I’m a self-confessed fan of The Flash, it’s in my bio for this site and as a fan I must say I was rather disappointed in this issue. Titled "Speed City," this instalment shows us Central City ravaged by the after-effects of a Speed Force storm that created new speedsters absolutely everywhere, and now they’re racing through the streets. Of course, not all wish to use their newfound powers for good. Some rob banks, cause mayhem etc, etc, ad nauseam…
This is actually my biggest gripe with the book. The writing is just lazy: it doesn’t feel grown up at all as it retests tired old tropes and lackluster dialogue. Why must we have page after page of The Flash talking to himself? I know maybe they’re trying to re-establish him in the events of Rebirth but this is not the way to do it. Rather than feeling like the Barry Allen I (and many others) know and love, he feels like a scarlet cliche, quipping out tiring one-liners about justice and doing the right thing. The key to showing these qualities is through nuance and subtlety, not repeatedly stating them outright.
My eyes often rolled as I followed Barry and his new partner August across the city as they try to contain the outbreak. S.T.A.R Labs are even involved now, it appears they’ve set up a speedster training facility to help the good ones come to terms with their powers. A neat idea but poorly executed here. The only saving grace is the art from Carmine Di Giandomenico, which offers us some superb depictions of The Flash at times. It reminded me a lot of the previous Flash: Rebirth title from Geoff Johns. Even here, though, things are still a little hit and miss. the art isn’t consistent and at times our lovable Scarlet Speedster seems to have legs that stretch a city block. Plascencia’s colours make up for this, his work is almost hypnotic at times, it makes me want to look at each page for longer and just soak it all in. Plus there are a few full-page panels that pull together these creator’s talents beautifully, just take a look at the last page where we see an exceptionally well-drawn character and new villain of the piece.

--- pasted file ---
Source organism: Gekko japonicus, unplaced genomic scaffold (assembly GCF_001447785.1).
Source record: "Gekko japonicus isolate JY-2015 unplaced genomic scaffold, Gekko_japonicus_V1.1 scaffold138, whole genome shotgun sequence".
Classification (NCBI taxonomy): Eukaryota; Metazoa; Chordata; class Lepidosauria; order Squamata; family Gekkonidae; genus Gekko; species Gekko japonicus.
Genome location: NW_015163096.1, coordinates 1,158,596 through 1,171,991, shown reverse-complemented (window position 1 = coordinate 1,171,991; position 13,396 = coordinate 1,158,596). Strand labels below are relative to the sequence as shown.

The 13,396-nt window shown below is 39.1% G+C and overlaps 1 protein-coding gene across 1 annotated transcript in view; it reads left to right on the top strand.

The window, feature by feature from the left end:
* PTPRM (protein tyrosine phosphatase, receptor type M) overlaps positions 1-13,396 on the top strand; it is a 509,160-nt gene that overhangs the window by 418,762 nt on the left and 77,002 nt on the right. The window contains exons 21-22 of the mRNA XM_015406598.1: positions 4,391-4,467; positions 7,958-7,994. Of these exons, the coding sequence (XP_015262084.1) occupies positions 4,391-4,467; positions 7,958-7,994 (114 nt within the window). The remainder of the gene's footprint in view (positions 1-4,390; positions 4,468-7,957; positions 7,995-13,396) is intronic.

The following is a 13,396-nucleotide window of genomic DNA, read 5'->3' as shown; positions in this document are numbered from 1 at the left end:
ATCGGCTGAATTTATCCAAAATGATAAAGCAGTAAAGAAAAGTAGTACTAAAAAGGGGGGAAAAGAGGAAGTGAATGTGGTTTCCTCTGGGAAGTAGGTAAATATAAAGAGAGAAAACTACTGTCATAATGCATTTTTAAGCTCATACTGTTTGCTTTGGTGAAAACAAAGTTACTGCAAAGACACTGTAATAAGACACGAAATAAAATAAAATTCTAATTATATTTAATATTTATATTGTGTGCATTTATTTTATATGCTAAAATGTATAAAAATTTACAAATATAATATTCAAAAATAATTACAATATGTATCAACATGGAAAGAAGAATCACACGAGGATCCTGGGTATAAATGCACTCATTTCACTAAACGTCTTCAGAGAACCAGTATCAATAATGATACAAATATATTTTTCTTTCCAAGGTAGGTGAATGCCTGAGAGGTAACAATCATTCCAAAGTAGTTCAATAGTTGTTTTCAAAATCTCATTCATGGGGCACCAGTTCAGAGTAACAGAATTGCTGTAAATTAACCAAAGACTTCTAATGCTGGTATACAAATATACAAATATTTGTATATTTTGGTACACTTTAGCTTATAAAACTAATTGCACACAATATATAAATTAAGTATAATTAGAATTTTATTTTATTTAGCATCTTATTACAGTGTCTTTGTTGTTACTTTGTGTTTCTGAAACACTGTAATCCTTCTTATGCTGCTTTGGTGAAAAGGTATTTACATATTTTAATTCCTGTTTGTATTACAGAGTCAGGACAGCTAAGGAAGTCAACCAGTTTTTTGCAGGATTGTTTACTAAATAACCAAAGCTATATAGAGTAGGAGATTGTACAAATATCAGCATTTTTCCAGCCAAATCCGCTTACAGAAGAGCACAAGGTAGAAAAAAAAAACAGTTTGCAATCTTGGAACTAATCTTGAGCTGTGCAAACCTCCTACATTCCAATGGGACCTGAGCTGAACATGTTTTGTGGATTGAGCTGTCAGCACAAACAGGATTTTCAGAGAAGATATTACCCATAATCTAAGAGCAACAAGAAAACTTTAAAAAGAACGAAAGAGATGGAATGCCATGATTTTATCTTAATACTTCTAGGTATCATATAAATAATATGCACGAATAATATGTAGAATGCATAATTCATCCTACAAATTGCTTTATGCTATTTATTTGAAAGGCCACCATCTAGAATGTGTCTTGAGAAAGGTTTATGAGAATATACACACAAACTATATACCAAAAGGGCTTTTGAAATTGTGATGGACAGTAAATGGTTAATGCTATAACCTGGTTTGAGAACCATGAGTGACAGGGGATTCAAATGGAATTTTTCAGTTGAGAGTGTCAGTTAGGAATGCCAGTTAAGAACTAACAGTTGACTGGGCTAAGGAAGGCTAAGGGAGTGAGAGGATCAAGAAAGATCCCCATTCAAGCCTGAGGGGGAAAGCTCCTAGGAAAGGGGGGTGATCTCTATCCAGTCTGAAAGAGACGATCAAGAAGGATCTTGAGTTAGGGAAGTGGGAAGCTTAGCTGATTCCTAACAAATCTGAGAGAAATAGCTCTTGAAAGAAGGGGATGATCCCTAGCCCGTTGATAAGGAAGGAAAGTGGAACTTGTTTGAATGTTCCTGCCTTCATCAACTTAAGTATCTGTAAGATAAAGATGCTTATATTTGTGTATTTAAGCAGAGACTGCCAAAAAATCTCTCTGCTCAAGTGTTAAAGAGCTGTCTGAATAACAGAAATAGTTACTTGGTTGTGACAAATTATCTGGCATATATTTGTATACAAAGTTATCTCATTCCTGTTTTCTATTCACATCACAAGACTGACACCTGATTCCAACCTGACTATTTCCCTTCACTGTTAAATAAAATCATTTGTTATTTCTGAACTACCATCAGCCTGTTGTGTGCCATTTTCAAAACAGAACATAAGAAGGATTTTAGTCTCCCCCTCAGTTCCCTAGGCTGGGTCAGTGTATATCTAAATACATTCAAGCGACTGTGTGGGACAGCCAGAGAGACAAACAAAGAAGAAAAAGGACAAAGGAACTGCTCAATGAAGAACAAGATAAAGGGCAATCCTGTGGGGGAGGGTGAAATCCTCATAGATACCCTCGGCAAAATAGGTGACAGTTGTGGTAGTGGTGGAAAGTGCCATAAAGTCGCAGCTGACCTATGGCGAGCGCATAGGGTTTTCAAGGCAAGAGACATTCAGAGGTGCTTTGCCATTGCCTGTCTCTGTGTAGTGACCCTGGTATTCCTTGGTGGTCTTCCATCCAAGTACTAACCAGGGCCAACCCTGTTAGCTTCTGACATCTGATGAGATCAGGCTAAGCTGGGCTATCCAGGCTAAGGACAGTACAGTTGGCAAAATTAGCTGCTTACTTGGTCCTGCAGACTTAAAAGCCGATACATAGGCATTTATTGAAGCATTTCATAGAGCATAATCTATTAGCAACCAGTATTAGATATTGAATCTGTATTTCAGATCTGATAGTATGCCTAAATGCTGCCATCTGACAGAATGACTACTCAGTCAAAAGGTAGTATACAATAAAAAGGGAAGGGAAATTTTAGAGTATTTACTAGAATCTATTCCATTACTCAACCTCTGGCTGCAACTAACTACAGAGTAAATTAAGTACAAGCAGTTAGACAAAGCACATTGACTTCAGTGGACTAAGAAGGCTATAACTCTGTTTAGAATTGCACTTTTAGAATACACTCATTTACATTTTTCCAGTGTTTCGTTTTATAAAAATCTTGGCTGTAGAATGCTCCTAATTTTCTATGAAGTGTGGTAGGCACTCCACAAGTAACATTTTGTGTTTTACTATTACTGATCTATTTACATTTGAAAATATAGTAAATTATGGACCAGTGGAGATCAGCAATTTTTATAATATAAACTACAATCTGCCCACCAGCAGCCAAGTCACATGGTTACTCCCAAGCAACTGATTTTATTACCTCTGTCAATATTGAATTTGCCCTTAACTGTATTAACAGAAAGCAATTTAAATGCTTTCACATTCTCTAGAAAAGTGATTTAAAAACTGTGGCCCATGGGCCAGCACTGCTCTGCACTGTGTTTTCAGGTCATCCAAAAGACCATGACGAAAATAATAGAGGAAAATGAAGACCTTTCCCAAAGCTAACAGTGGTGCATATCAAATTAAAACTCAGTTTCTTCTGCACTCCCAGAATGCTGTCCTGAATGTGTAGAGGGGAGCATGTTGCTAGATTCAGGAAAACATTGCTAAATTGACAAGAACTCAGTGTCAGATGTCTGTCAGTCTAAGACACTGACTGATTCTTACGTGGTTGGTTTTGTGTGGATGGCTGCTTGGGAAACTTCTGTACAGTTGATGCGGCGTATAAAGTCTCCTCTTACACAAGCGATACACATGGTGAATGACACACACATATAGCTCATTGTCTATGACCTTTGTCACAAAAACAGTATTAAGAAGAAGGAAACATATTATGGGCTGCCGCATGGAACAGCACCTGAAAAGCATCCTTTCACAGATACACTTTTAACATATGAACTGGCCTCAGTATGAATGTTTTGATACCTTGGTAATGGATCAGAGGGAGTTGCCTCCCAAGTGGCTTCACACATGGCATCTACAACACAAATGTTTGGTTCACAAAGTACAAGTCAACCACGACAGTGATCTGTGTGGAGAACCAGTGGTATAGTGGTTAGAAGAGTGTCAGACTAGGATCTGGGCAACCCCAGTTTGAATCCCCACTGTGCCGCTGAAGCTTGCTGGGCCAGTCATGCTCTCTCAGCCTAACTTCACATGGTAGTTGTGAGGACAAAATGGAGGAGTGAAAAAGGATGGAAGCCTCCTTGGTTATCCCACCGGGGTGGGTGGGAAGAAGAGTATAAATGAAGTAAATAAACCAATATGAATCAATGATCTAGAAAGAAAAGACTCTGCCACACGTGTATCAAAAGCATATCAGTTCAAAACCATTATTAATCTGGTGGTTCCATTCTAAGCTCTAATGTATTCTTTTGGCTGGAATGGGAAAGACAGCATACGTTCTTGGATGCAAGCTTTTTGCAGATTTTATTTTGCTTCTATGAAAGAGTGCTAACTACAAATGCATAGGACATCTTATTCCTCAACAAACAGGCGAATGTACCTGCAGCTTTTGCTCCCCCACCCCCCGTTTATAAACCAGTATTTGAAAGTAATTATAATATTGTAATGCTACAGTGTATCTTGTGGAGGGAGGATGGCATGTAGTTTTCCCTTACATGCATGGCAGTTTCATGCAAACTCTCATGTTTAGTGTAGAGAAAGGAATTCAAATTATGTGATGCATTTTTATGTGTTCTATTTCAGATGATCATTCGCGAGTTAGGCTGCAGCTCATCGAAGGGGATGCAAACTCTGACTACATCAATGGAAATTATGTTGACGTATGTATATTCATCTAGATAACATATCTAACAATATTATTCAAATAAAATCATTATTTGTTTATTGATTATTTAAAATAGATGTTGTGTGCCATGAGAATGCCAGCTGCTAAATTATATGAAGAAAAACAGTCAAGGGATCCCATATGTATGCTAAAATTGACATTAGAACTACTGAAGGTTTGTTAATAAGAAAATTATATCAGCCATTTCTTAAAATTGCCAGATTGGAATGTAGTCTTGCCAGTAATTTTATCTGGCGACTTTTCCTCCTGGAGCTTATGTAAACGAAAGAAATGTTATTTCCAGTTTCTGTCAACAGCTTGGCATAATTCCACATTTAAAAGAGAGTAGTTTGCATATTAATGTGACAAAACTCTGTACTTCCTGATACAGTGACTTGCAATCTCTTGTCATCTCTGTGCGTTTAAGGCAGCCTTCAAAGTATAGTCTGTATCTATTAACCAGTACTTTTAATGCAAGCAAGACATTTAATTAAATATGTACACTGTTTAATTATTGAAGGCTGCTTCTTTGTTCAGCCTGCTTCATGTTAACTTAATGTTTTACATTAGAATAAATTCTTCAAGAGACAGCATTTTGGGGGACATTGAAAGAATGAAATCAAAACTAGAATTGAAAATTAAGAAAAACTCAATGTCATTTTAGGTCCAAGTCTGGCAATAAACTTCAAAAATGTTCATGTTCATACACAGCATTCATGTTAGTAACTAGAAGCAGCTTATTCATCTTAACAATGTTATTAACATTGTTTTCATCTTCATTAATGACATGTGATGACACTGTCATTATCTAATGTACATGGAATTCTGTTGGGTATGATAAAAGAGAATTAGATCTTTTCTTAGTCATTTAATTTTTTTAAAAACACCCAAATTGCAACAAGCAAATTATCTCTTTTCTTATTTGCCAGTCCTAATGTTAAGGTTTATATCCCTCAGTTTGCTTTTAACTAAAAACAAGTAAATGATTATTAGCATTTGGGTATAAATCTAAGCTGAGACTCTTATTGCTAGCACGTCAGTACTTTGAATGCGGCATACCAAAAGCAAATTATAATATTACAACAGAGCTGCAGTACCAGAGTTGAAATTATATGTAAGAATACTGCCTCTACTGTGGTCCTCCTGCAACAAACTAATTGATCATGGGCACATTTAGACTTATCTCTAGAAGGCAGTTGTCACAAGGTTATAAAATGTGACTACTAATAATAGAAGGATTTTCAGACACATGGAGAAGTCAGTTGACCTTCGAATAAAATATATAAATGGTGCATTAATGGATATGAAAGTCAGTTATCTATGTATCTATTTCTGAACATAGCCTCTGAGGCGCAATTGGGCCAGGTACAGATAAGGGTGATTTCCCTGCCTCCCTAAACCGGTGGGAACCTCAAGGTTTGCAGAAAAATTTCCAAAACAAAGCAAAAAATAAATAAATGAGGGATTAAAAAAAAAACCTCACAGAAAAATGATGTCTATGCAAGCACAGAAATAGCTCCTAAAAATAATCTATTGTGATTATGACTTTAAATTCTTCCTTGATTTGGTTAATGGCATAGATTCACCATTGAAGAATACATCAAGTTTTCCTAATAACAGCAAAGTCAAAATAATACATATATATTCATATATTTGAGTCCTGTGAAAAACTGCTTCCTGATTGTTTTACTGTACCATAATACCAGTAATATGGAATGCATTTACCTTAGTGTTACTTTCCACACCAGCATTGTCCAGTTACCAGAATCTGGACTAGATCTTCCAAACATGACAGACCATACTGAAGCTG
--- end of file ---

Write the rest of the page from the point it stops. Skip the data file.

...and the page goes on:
There are a few other things to like in this issue but they are few and far between. Flash’s new partner, August, is drawn brilliantly and almost has a Hugo Strange like vibe on some panels. There’s also a touching moment between The Flash and a little girl desperately wrestling with her new speed powers, unable to control them. Barry kneels down next to her and with great compassion talks her through it, showing her a little exercise she can use to help regain control. I found this especially touching and was this book’s best representation of the speeding hero I love. Please give us more of this Williamson! I beg you, you really nailed it there.
If you’re a fan of The Flash, you’ll probably keep reading these new Rebirth titles regardless of their faults but there are others in the new lineup more deserving of your money. This is a story that could go somewhere but it’s got a lot to show me yet.
Just keep running, Barry. Run, Barry, run.
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The Flash #3 Writer: Joshua Williamson Artist: Carmine Di Giandomenico Colorist: Ivan Plascencia Publisher: DC Comics Price: $2.99 Format: Ongoing; Print/Digital [/su_box]